“We said a prayer for him every night,” said his daughter, Gretchen Wronka, 75, of Bloomington, Minn.

Fifty-five years after Hintz died, Wronka typed “P-47” and a simple question into an internet search engine: “Did anyone serve with Lt. Hintz?”

That was the beginning of a two-decade journey that would lead Hintz’s descendants to the spot where his plane and remains lay entombed 15 feet below ground, and where they would be brought up from the earth three years ago.

“We finally met him in 2016, and now we’re saying goodbye,” Wronka said.

Hintz, an Iowa farm boy who wrote poetry, kept a journal and had an interest in Native American dance, loved his time as a military pilot, his family said. He was 27 when he died.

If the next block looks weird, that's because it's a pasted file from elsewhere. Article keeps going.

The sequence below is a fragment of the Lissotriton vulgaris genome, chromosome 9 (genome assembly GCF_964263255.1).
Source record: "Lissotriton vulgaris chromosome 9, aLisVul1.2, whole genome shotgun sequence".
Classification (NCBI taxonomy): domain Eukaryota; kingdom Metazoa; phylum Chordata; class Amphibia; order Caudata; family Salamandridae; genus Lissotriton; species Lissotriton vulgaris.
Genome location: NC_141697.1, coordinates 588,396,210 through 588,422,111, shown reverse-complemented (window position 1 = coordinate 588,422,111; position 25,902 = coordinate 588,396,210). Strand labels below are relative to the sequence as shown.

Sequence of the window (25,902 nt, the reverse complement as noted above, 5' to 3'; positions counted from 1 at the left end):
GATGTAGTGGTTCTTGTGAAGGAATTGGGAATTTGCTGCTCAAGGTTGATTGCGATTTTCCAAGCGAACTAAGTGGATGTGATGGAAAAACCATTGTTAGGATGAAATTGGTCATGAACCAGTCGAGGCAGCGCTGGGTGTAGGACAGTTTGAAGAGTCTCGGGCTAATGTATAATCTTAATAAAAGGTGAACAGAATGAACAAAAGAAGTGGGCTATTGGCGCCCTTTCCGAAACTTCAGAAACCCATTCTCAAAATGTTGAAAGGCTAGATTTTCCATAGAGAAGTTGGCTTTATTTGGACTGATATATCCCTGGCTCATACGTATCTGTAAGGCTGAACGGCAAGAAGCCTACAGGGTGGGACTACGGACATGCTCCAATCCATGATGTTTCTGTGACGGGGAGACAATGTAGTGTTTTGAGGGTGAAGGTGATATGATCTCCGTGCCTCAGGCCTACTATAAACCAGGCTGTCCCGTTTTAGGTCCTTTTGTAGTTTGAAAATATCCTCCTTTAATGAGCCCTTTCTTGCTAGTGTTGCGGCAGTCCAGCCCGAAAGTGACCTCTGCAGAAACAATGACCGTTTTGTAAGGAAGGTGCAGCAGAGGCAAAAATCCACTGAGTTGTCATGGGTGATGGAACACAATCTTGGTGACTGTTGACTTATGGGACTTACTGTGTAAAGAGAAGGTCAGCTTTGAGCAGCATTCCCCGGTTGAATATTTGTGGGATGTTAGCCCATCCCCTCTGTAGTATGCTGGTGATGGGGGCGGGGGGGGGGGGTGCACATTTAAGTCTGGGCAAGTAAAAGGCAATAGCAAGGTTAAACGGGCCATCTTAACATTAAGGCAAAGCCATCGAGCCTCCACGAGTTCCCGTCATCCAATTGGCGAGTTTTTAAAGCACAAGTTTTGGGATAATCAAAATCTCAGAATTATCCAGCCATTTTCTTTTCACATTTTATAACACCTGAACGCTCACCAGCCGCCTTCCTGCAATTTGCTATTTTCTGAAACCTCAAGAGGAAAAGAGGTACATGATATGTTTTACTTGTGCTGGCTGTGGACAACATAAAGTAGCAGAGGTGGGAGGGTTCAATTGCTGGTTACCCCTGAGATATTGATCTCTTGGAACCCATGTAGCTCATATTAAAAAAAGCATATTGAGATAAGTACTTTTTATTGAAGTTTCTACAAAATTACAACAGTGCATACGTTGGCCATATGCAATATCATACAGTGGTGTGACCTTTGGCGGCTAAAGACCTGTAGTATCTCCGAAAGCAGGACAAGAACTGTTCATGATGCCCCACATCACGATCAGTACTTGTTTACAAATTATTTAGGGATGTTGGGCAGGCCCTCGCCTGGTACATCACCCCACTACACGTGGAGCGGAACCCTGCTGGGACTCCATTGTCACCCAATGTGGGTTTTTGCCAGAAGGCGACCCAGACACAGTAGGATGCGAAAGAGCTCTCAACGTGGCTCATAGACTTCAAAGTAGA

“He was an idealist, a dreamer,” said Wronka, a librarian.

“Our mother never remarried. She said no one could measure up to him,” said his son, Martin Hintz, 73, a Wisconsin farmer who was born two months after his father died.

Hintz’s life and death also intrigued his grandson, Hans Wronka. A geologist, Hans pored over archived military reports and maps as he searched for surviving members of Hintz’s former unit.

In 2012, an Italian pilot named Piero Fabbri saw one of Hans Wronka’s internet queries and emailed him.

Fabbri, an amateur researcher of American aircraft shot down in Italy during World War II, said he thought he’d located where Hintz crashed. He’d even found a local man who, as a boy, had seen the plane go down and the farm house burn on April 21, 1945, he said.

Electromagnetic imaging of the site confirmed something large and metallic was underground.